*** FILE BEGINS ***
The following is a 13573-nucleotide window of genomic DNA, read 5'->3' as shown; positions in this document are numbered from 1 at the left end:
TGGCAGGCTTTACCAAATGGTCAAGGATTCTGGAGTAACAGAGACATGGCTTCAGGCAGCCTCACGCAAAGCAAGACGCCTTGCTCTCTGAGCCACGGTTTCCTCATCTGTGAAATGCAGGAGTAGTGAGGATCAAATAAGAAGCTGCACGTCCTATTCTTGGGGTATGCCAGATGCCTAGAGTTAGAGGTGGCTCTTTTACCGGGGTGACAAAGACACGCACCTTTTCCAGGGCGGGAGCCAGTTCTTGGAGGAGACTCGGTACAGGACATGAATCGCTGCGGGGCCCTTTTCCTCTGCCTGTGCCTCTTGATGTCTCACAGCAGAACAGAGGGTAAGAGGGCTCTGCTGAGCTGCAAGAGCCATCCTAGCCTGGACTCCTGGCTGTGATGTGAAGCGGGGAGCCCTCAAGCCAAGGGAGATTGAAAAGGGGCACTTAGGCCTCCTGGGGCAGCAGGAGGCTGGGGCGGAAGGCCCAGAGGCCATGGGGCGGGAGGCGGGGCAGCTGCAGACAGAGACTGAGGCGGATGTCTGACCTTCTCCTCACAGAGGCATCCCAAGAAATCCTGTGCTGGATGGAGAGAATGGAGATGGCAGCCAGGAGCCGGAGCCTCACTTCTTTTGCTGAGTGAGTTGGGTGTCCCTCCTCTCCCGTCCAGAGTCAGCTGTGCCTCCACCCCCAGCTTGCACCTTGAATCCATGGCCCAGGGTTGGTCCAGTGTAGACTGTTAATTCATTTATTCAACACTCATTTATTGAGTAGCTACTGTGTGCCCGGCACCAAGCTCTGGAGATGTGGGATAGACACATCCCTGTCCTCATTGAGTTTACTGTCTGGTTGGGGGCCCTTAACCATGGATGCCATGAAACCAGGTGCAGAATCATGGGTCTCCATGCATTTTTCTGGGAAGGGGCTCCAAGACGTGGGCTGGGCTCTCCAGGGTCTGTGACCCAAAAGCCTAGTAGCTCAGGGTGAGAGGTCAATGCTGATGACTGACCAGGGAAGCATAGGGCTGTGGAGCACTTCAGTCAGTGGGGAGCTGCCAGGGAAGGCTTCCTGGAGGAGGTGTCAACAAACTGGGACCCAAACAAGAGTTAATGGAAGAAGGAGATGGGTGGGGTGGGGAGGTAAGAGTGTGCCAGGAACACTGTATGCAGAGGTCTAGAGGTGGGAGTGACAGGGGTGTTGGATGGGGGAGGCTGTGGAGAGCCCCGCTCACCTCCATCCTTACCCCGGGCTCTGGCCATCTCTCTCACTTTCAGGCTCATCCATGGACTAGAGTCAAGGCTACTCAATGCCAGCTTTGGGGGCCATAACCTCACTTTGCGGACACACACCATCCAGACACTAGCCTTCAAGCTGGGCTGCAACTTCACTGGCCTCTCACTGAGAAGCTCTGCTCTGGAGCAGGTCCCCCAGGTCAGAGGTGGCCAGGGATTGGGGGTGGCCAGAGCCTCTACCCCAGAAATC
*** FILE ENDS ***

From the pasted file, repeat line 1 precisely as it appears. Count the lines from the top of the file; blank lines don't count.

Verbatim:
The following is a 13573-nucleotide window of genomic DNA, read 5'->3' as shown; positions in this document are numbered from 1 at the left end: